The second was the story of Irena Sendler, a Polish Catholic social worker within Żegota (an underground Polish Council to Aid Jews), who developed a network to rescue children. Despite terrible risks, they smuggled 2500 Jewish children from the Warsaw Ghetto and certain death at the hands of the Nazis, then hid them in Polish homes, convents, churches and hospitals until the end of the war. Approximately 2,000 of those children were found after the war. Theories abound regarding the whereabouts of those missing. I couldn’t help but wonder, and imagine: What became of those 400 to 500 missing children? What became of one?

Set in WWII Poland and post-war England, The Medallion is a story of courage, sacrifice, love, forgiveness and redemption.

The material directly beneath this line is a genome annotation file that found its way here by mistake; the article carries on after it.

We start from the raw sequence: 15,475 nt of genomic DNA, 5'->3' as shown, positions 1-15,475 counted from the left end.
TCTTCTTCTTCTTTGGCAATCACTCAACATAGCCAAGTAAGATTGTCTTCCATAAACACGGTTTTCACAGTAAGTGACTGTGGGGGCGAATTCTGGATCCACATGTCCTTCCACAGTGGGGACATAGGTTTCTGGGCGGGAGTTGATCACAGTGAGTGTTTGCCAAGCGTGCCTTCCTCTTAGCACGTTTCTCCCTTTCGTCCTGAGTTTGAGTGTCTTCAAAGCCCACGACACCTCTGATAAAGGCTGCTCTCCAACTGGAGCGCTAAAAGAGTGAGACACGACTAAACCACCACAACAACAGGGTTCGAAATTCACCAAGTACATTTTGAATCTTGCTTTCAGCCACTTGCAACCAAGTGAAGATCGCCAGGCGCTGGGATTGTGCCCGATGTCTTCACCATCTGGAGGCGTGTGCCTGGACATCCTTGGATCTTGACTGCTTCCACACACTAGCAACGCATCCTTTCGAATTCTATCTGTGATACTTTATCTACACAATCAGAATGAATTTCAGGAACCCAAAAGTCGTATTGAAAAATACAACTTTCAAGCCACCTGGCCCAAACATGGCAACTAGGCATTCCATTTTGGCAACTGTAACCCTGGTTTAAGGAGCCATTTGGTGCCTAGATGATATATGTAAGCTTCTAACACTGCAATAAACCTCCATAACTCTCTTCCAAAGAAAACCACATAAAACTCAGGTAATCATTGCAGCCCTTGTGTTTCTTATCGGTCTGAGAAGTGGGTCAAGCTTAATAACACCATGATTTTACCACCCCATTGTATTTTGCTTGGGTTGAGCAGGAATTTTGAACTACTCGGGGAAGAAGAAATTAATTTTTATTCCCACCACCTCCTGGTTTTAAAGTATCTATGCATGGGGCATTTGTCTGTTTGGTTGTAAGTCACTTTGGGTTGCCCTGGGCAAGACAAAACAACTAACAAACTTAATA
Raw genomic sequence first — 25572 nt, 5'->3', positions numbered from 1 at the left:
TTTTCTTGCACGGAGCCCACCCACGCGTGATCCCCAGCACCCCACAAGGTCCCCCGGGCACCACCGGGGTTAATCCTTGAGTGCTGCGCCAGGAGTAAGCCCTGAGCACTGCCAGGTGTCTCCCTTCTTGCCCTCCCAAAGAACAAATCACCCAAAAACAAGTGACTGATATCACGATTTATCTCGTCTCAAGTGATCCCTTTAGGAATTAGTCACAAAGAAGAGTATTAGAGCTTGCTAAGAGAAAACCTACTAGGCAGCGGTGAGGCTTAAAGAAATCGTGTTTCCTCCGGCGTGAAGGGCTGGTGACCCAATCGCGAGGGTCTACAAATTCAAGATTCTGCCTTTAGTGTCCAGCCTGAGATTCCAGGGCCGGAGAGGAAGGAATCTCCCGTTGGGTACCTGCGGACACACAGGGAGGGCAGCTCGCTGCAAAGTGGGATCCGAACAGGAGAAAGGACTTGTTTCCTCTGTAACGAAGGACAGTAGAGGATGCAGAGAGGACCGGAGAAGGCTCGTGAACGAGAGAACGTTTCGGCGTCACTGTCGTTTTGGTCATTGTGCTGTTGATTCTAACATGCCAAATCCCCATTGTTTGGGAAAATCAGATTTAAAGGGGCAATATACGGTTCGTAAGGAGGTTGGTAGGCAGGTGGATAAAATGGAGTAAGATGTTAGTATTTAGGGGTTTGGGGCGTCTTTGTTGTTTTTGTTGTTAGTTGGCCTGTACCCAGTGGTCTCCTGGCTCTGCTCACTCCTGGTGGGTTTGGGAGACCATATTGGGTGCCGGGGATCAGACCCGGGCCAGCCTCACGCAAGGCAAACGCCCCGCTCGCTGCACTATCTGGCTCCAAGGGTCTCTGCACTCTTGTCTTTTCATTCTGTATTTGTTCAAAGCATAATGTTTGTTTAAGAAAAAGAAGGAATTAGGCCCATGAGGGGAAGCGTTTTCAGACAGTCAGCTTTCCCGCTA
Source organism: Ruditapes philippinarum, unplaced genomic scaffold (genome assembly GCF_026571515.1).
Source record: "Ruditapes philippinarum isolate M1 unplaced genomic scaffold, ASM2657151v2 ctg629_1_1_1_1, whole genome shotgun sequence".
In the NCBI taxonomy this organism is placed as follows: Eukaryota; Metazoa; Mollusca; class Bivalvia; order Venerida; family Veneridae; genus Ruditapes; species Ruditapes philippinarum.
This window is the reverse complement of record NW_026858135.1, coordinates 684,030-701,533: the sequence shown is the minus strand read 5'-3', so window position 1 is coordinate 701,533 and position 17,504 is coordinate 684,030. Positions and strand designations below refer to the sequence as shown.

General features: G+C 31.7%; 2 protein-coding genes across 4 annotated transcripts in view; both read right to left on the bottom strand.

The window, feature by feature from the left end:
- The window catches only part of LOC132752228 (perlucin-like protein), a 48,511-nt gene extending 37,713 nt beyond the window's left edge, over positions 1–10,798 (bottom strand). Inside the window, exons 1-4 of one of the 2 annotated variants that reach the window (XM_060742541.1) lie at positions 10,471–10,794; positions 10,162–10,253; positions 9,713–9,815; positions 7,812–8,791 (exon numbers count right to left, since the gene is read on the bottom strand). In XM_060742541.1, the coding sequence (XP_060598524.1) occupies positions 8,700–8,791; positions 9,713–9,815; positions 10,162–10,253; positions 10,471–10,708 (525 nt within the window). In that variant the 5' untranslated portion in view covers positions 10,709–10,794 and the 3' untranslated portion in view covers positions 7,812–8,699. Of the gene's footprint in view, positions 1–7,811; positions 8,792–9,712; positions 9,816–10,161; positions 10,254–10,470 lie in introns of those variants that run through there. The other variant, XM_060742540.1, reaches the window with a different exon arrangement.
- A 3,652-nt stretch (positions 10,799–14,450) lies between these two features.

My Impressions:

Cathy Gohlke is a new-to-me author. I have seen her books all over the web, but hadn’t had a chance to read any until her latest WWII-era novel, The Medallion, was released. I am now a big fan of this talented author and cannot wait to dig into more of her books. The Medallion is a challenging read — it is filled with heartbreak and despair, yet has an underlying message of hope and love in the midst of the cruelest of situations. And though many of its images were hard to take, I just could not put down this riveting novel. Told with sensitivity and grace, The Medallion is one of the best novels I have read all year. It definitely earns a very highly recommended rating.